If you just don’t have the supply or if pumping is beginning to make you a little crazy. Then, make the switch to formula.
If you are using formula try to buy the largest containers you can. Avoid using the single use packages and bottles. Those are unnecessary and create a lot of waste.
There are tons of amazing glass, silicone, and stainless steel bottles on the market these days so it’s easy to avoid plastic.

3. Zero Waste Baby Food: Seasonal Food

“Breastfeeding is of course a no-waste process,” says Tabea. But as a child moves to solid foods, many people add in supermarket baby food in jars. It is, however, absolutely easy and inexpensive to create your own baby food from fresh, unseasoned, seasonal vegetables. “It’s best to lightly steam rather than boil, to retain more of the vitamins and nutrients,” she recommends.
Puree larger batches, then freeze it into smaller serving sizes with the help of an ice cube tray. Thawing as needed results in less food waste each meal time.

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4. Secondhand Baby Clothes Is the Best Choice

It is common for new moms and dads to want to outfit their babies and small children with as many clothes as they can. Baby clothes are so damn cute and hard to resist, but they come at a cost to our planet!
Popular baby clothing retailers are known for their affordable and stylish baby clothes – but we need to think of these retailers more as “Fast fashion”.
Rather than going out and purchasing all new baby clothes, consider asking your friends and family for their second-hand baby clothes. These items can easily be passed down to younger children in the same family or to others in your circle of friends or acquaintances when no longer needed.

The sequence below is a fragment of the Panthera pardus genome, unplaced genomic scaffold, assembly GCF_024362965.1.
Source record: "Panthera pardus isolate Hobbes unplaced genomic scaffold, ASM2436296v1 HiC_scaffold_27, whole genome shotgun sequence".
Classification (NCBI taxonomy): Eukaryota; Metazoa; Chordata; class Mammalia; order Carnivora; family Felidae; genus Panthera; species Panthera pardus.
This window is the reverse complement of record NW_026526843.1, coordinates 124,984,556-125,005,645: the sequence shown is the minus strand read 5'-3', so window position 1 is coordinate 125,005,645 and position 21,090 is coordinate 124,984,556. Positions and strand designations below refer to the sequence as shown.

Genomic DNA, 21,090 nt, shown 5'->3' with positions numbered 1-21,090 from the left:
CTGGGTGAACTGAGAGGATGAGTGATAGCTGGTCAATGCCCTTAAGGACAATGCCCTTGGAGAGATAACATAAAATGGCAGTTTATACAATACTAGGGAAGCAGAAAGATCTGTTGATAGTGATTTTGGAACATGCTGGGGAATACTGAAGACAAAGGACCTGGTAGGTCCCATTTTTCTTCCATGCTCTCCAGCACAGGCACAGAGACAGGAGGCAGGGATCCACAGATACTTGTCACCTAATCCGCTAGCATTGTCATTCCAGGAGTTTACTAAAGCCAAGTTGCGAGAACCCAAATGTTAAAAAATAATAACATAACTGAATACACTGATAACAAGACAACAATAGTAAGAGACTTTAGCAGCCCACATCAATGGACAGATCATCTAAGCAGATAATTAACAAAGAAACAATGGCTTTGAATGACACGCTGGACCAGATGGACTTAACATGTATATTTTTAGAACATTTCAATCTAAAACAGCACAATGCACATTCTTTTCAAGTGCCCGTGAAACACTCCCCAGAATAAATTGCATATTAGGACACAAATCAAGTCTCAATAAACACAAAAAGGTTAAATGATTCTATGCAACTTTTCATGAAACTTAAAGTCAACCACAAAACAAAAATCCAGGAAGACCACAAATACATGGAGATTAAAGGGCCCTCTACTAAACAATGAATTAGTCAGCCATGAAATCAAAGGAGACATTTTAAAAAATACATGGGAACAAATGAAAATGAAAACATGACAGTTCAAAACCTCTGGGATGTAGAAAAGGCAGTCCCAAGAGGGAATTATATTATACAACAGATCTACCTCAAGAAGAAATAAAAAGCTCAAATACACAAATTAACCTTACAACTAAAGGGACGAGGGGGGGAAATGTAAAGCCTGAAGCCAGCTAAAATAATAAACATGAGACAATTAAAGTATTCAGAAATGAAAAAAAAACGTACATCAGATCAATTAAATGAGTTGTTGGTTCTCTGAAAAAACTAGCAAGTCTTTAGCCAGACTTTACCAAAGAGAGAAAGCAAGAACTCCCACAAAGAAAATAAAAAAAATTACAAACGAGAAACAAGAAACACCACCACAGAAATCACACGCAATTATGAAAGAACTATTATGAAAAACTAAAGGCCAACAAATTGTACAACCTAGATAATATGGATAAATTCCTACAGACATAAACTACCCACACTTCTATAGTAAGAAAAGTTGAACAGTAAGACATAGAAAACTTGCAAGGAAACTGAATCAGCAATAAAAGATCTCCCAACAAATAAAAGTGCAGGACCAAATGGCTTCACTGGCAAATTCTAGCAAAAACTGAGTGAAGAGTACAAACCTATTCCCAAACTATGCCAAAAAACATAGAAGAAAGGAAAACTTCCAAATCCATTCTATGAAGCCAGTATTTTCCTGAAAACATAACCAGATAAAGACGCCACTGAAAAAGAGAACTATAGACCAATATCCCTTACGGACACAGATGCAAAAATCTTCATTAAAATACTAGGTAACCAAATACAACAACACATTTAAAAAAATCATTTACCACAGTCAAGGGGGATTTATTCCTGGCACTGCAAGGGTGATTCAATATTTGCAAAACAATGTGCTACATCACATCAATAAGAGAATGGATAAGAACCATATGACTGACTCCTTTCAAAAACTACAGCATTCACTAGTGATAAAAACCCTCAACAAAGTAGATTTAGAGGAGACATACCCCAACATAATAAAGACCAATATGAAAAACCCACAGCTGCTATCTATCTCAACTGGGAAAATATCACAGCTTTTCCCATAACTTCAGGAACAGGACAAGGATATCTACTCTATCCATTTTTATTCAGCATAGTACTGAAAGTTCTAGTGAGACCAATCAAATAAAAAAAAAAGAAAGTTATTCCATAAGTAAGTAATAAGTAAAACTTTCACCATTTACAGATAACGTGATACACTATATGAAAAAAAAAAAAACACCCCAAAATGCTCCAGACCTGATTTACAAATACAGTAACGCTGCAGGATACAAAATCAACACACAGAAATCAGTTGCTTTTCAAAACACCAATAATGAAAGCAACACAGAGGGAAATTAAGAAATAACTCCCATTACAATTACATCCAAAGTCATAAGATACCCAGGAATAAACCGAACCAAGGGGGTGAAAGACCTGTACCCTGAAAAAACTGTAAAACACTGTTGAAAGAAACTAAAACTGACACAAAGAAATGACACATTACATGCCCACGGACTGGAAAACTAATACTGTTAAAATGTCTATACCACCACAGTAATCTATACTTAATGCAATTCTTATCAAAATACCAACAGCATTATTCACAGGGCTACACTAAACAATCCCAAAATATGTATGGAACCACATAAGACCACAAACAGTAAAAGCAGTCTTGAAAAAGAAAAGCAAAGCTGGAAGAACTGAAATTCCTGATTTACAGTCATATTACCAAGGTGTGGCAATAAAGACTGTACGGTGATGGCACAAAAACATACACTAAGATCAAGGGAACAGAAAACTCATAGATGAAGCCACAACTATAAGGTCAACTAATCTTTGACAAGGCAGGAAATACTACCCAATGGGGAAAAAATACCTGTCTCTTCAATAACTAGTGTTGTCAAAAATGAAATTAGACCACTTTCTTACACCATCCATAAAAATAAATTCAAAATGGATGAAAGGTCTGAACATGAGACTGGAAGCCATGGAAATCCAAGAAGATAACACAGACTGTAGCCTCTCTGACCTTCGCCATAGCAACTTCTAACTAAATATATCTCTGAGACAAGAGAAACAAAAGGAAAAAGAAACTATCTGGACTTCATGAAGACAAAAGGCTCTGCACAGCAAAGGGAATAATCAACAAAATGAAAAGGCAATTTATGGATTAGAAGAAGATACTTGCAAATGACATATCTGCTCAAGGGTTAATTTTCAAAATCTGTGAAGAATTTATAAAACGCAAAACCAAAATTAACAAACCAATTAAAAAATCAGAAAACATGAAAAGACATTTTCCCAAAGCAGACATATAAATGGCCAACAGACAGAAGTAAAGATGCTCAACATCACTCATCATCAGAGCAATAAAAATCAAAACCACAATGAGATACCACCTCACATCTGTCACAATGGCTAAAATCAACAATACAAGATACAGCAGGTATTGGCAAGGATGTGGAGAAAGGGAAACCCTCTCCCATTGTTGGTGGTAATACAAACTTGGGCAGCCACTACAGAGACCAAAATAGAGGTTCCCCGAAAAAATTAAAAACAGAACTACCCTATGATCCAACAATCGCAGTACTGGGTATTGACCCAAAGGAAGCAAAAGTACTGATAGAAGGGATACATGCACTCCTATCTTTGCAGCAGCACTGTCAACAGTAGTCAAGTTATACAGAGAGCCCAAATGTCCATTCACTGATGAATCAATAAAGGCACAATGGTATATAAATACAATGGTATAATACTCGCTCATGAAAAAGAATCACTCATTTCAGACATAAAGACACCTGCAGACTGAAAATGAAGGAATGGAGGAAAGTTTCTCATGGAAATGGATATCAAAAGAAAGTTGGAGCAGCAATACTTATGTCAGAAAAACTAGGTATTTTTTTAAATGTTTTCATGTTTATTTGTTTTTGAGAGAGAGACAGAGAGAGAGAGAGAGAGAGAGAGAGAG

And, if family and friend clothing swaps aren’t an option, you can purchase second-hand clothes.
Check your area for secondhand stores, visit some garage sales or even have a peek at your neighborhood’s local listings for family-to-family donations.

For more on how Secondhand clothes help our environment, check out this blog here.

5. Zero Waste Baby Toys: Buy Quality Toys

Toys aren’t something you will need for the first little while but eventually they will be a necessity. I admit that they help keep the baby busy, therefore, they seem necessary especially when you are just trying to make dinner, get a few chores done, or simply use the bathroom for five minutes.
Try to buy quality toys that are going to last you for all your children and can still be handed down to another family later. We’re loving that sustainable, non-toxic wooden toys have become so popular- they look great, and are wonderful hand-me-downs once your little one has out grown them.
While we cant say they are the perfect solution, they certainly prove to be less environmentally impactful than a plastic jungle-gym.
Of course shop for second hand toys just be sure to give them a good clean and check them for any safety concerns.

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Some final thoughts…

Society tells us to have a baby we need this and we need that! We have to buy, buy, buy or we will fail as parents.
This is far from the truth.
A huge factor in being zero waste is learning not to be a part of that consumer culture. Yes there are items that you do need but there are a lot you don’t .
Before buying something always ask yourself: Can I buy It used or sustainably? Developing a minimalist mind set can really help you to figure out what is necessary and what is not.
It may be difficult to do your own thing when you have so many outside influences, but at the end of the day, it’s your baby and you can raise them any way you want.
“For me it’s not about setting unrealistic targets or putting unnecessary pressure on myself – just doing what I can, when I can, to reduce what I contribute to landfill.”- Elly Bradfield.

Interested in more eco-friendly items, check out these affordable eco-friendly baby registry picks.